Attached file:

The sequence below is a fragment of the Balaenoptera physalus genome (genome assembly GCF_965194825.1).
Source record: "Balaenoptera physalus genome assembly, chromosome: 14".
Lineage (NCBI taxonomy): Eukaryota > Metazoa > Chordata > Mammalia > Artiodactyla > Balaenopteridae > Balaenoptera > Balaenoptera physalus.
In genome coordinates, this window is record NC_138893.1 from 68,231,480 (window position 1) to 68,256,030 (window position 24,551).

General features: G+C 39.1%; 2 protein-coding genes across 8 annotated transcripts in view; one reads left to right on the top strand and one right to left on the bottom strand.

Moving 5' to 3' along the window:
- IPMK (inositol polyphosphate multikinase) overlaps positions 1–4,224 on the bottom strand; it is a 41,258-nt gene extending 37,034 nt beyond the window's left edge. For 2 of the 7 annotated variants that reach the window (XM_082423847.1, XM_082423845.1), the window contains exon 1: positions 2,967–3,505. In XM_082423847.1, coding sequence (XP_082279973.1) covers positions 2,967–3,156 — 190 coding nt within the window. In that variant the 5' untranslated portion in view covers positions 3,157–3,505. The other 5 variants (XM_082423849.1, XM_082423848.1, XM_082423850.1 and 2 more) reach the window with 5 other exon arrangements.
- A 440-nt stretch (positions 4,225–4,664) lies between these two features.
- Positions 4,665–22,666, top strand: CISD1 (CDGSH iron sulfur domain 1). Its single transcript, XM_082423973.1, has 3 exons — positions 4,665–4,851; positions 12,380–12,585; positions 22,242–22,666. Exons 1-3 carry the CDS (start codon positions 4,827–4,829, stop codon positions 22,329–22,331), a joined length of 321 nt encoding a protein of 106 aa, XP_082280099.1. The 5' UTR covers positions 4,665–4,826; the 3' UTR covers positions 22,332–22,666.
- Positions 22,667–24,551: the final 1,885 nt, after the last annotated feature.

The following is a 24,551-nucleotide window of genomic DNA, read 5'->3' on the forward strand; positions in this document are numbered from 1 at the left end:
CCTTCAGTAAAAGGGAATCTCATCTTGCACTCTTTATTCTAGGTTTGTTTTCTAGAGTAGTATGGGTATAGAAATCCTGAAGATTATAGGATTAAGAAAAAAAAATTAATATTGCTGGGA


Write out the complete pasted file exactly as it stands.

The sequence below is a fragment of the Balaenoptera physalus genome (genome assembly GCF_965194825.1).
Source record: "Balaenoptera physalus genome assembly, chromosome: 14".
Lineage (NCBI taxonomy): Eukaryota > Metazoa > Chordata > Mammalia > Artiodactyla > Balaenopteridae > Balaenoptera > Balaenoptera physalus.
In genome coordinates, this window is record NC_138893.1 from 68,231,480 (window position 1) to 68,256,030 (window position 24,551).

General features: G+C 39.1%; 2 protein-coding genes across 8 annotated transcripts in view; one reads left to right on the top strand and one right to left on the bottom strand.

Moving 5' to 3' along the window:
- IPMK (inositol polyphosphate multikinase) overlaps positions 1–4,224 on the bottom strand; it is a 41,258-nt gene extending 37,034 nt beyond the window's left edge. For 2 of the 7 annotated variants that reach the window (XM_082423847.1, XM_082423845.1), the window contains exon 1: positions 2,967–3,505. In XM_082423847.1, coding sequence (XP_082279973.1) covers positions 2,967–3,156 — 190 coding nt within the window. In that variant the 5' untranslated portion in view covers positions 3,157–3,505. The other 5 variants (XM_082423849.1, XM_082423848.1, XM_082423850.1 and 2 more) reach the window with 5 other exon arrangements.
- A 440-nt stretch (positions 4,225–4,664) lies between these two features.
- Positions 4,665–22,666, top strand: CISD1 (CDGSH iron sulfur domain 1). Its single transcript, XM_082423973.1, has 3 exons — positions 4,665–4,851; positions 12,380–12,585; positions 22,242–22,666. Exons 1-3 carry the CDS (start codon positions 4,827–4,829, stop codon positions 22,329–22,331), a joined length of 321 nt encoding a protein of 106 aa, XP_082280099.1. The 5' UTR covers positions 4,665–4,826; the 3' UTR covers positions 22,332–22,666.
- Positions 22,667–24,551: the final 1,885 nt, after the last annotated feature.

The following is a 24,551-nucleotide window of genomic DNA, read 5'->3' on the forward strand; positions in this document are numbered from 1 at the left end:
CCTTCAGTAAAAGGGAATCTCATCTTGCACTCTTTATTCTAGGTTTGTTTTCTAGAGTAGTATGGGTATAGAAATCCTGAAGATTATAGGATTAAGAAAAAAAAATTAATATTGCTGGGA